There were questions raised in the Facebook group about whether it would yellow so I wrote to MinWax and asked them all about it, and which of their product range would be best for protecting acrylic paintings. They said:
“the only products we offer that will be suitable for use over paint would be the Polycrylic or the Water-Based Helmsman Spar Urethane. Neither of these coatings will amber over time, which is typical with other polyurethane type products. To apply this product, however, you will need to allow the paint to fully cure (at least 30 days) first. This will prevent the solvents in our products from reacting with those still remaining in a still-curing paint coating, avoiding the color running, discoloring or hazing. Apply your clear finish per label directions. You should have pleasing results for your project. “
That was interesting advice about allowing the acrylic paint to fully cure before applying the top coat and I think that would be good advice to follow whatever top coat you decide to use. I usually leave it about 10 days and so far (fingers crossed) I’ve never had any issues with this finish.
The Polycrylic comes in matte, satin, semi-gloss and gloss. You can get it in a spray can (which I’ve never tried) or in various different sized cans. Recoating time is 2 hours and it’s fully dry in 24hrs. So if you are looking for a nice glossy and easy to use finish for your paintings, give Polycrylic a try. You can get it here:
How To Seal Acrylic Paint: Using Foam Brush and MinWax Polycrylic Protective Finish
One issue I found when using some of the thicker sealants like polycrylic is that when spreading with a brush you will sometimes get brush strokes in the final piece. So to solve this problem I use a foam brush instead of a traditional brush. Here’s how I do it:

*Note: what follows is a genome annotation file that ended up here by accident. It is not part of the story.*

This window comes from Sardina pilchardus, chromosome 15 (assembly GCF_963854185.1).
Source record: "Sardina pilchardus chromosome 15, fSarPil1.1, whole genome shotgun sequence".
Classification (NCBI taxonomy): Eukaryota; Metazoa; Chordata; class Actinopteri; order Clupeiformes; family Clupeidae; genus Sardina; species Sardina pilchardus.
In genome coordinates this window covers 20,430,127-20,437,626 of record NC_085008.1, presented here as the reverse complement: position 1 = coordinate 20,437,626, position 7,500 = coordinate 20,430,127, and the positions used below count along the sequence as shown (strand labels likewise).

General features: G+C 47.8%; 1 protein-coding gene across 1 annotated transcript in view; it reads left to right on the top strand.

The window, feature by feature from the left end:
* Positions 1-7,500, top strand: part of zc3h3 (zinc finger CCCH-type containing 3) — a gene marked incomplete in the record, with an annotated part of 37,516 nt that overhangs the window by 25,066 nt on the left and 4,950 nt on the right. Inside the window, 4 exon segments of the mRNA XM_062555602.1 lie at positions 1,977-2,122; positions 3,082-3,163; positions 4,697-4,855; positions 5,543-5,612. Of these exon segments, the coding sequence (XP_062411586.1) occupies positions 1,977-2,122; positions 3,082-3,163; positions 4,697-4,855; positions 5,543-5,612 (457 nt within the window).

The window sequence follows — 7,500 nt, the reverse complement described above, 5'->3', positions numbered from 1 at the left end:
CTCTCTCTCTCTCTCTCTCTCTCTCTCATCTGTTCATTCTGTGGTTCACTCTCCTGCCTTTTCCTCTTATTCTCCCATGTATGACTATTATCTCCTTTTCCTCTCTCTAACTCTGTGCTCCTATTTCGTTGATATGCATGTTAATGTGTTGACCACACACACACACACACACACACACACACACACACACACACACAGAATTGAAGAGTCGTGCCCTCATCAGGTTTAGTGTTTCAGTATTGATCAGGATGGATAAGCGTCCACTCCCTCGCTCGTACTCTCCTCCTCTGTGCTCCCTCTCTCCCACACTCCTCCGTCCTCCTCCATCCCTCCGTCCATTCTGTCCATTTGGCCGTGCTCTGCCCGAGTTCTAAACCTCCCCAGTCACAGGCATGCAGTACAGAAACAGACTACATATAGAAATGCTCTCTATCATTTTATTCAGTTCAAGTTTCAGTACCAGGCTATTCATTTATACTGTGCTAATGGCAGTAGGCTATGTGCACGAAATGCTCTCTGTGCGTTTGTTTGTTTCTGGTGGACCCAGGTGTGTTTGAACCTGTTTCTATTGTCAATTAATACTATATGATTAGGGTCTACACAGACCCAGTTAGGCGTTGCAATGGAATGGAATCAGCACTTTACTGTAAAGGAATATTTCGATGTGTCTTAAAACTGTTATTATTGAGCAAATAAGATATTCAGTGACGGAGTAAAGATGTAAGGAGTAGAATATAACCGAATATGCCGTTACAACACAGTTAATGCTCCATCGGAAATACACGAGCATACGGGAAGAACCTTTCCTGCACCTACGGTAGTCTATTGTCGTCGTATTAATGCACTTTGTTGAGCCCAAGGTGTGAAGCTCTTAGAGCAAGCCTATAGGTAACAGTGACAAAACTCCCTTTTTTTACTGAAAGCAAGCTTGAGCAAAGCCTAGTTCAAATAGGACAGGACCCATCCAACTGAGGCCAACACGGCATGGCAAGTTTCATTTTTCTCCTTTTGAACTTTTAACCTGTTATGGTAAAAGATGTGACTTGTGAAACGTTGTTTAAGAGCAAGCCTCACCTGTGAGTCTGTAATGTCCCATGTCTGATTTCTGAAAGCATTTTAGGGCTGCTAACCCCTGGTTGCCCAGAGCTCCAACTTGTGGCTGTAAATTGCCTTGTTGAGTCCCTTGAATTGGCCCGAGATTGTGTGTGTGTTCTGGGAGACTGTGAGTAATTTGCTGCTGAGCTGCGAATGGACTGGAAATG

- Pour a small puddle of polycrylic in a corner of the painting
- Using the foam brush work the sealant outwards from the corner. Use light even pressured strokes. The foam brush should be barely touching the surface of the polycrylic, and try not to break the surface tension.
- Continue until the whole painting is covered evenly
- Clean the brush and dry thoroughly between coats
- Rinse brush in warm water until all sealant is out of the foam
- Lay on top of a cup to allow air circulation to dry the brush before applying the next polycrylic coat
- Make sure brush is completely dry before moving to next coat
- Wait at least 2 hours in between coats and apply between 2 and 4 total coats of polycrylic to finish sealing your painting
Once you’re finished you should see a thin layer of sealant covering your painting. Depending on the finish used it should be glossy, matte or another type of finish. Congratulations, you just sealed your painting!
After being told in high school that she was so bad at art that she should switch to another subject, Deby didn’t paint again for 35 years. Then a stroke released a new wave of creativity and she began exploring with dot painting, abstract and eventually acrylic pouring, and at last the joy of working with color returned.
You don’t need ‘talent’ to be an acrylic pouring artist – just enthusiasm, some basic instruction, and a willingness to try, fail and try again. Paint along with her and learn from her many mistakes, and you’ll soon make great art together.